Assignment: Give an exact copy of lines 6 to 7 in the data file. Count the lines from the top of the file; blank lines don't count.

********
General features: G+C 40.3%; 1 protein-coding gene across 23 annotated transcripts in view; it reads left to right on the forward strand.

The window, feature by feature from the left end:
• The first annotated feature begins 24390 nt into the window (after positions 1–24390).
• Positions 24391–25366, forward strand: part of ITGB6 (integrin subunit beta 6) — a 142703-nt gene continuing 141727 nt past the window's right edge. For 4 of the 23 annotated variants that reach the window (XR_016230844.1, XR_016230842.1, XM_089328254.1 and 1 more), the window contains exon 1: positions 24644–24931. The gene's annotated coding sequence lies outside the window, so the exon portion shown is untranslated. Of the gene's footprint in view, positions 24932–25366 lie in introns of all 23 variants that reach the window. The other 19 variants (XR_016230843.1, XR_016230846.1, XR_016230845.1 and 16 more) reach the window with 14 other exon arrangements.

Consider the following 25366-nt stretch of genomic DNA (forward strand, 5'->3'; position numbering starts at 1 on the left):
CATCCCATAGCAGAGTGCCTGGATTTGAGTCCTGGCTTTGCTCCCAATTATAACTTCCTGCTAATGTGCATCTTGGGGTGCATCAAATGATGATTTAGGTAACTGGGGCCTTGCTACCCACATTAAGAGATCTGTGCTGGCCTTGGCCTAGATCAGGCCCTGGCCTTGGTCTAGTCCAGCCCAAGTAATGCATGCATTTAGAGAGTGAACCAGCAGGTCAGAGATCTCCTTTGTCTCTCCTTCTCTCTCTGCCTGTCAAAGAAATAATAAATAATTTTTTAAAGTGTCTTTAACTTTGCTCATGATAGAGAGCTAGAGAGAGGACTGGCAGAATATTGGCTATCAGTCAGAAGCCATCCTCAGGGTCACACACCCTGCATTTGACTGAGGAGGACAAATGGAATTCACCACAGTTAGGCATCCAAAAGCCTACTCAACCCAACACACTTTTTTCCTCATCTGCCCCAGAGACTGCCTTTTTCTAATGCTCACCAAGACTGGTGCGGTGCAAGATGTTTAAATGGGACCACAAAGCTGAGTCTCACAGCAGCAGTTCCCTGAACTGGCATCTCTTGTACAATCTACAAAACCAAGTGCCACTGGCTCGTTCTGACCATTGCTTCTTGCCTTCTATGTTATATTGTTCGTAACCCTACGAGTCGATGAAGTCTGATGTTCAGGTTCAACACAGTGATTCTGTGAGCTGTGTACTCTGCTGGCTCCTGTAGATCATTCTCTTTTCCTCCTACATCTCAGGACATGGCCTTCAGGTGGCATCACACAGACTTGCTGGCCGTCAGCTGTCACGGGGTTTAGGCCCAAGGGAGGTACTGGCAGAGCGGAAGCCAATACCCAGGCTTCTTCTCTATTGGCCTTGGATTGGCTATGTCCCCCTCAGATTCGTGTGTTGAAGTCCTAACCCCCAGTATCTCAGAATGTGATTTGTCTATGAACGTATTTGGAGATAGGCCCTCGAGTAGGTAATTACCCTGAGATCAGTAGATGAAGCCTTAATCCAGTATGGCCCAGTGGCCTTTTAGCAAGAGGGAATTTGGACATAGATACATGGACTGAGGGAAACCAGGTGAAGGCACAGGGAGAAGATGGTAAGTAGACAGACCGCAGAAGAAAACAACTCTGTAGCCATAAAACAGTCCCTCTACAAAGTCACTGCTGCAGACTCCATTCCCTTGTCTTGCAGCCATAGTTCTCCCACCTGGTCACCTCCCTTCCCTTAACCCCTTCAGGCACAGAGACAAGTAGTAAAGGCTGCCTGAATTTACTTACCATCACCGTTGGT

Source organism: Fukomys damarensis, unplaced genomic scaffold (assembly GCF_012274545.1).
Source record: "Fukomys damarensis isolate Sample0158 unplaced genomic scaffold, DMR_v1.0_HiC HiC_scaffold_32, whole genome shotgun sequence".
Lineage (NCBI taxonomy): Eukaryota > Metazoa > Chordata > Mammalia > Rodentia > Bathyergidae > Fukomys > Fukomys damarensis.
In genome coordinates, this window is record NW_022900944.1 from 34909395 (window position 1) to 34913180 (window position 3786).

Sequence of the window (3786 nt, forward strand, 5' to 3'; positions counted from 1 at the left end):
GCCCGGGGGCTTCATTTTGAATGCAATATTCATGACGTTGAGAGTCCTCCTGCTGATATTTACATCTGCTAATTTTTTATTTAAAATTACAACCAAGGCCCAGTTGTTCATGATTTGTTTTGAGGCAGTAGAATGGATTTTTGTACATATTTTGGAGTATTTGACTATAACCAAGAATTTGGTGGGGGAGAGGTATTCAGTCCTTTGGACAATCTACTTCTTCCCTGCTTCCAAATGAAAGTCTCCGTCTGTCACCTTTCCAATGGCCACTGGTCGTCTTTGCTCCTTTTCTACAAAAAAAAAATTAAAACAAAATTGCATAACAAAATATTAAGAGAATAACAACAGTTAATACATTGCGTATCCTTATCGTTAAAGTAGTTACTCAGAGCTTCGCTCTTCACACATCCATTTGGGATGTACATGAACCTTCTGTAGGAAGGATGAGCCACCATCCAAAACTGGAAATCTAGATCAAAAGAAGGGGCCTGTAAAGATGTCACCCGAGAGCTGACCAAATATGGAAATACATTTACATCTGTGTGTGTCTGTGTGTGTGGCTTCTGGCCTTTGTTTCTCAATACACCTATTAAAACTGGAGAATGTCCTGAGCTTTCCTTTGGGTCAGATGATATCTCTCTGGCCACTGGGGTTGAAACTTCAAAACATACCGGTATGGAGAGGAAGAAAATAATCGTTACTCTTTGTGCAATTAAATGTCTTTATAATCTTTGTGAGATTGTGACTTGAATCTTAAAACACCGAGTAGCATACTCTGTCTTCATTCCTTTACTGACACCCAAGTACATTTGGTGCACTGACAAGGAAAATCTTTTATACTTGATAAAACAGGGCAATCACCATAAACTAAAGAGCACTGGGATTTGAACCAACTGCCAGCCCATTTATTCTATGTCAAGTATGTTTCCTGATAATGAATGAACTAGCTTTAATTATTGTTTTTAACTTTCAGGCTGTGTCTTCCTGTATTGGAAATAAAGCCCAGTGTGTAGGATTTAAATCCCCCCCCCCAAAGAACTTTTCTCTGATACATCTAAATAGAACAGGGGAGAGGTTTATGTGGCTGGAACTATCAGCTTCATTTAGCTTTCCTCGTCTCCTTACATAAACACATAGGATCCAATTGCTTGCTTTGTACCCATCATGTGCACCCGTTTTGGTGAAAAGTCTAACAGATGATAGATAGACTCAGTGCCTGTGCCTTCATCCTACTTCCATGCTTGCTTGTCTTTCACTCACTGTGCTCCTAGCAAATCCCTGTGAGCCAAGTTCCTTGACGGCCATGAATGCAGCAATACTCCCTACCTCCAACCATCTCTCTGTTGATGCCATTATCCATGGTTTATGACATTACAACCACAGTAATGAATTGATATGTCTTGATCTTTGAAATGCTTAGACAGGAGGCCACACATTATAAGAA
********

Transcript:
CATCCCATAGCAGAGTGCCTGGATTTGAGTCCTGGCTTTGCTCCCAATTATAACTTCCTGCTAATGTGCATCTTGGGGTGCATCAAATGATGATTTAGGTAACTGGGGCCTTGCTACCCACATTAAGAGATCTGTGCTGGCCTTGGCCTAGATCAGGCCCTGGCCTTGGTCTAGTCCAGCCCAAGTAATGCATGCATTTAGAGAGTGAACCAGCAGGTCAGAGATCTCCTTTGTCTCTCCTTCTCTCTCTGCCTGTCAAAGAAATAATAAATAATTTTTTAAAGTGTCTTTAACTTTGCTCATGATAGAGAGCTAGAGAGAGGACTGGCAGAATATTGGCTATCAGTCAGAAGCCATCCTCAGGGTCACACACCCTGCATTTGACTGAGGAGGACAAATGGAATTCACCACAGTTAGGCATCCAAAAGCCTACTCAACCCAACACACTTTTTTCCTCATCTGCCCCAGAGACTGCCTTTTTCTAATGCTCACCAAGACTGGTGCGGTGCAAGATGTTTAAATGGGACCACAAAGCTGAGTCTCACAGCAGCAGTTCCCTGAACTGGCATCTCTTGTACAATCTACAAAACCAAGTGCCACTGGCTCGTTCTGACCATTGCTTCTTGCCTTCTATGTTATATTGTTCGTAACCCTACGAGTCGATGAAGTCTGATGTTCAGGTTCAACACAGTGATTCTGTGAGCTGTGTACTCTGCTGGCTCCTGTAGATCATTCTCTTTTCCTCCTACATCTCAGGACATGGCCTTCAGGTGGCATCACACAGACTTGCTGGCCGTCAGCTGTCACGGGGTTTAGGCCCAAGGGAGGTACTGGCAGAGCGGAAGCCAATACCCAGGCTTCTTCTCTATTGGCCTTGGATTGGCTATGTCCCCCTCAGATTCGTGTGTTGAAGTCCTAACCCCCAGTATCTCAGAATGTGATTTGTCTATGAACGTATTTGGAGATAGGCCCTCGAGTAGGTAATTACCCTGAGATCAGTAGATGAAGCCTTAATCCAGTATGGCCCAGTGGCCTTTTAGCAAGAGGGAATTTGGACATAGATACATGGACTGAGGGAAACCAGGTGAAGGCACAGGGAGAAGATGGTAAGTAGACAGACCGCAGAAGAAAACAACTCTGTAGCCATAAAACAGTCCCTCTACAAAGTCACTGCTGCAGACTCCATTCCCTTGTCTTGCAGCCATAGTTCTCCCACCTGGTCACCTCCCTTCCCTTAACCCCTTCAGGCACAGAGACAAGTAGTAAAGGCTGCCTGAATTTACTTACCATCACCGTTGGT

Source organism: Fukomys damarensis, unplaced genomic scaffold (assembly GCF_012274545.1).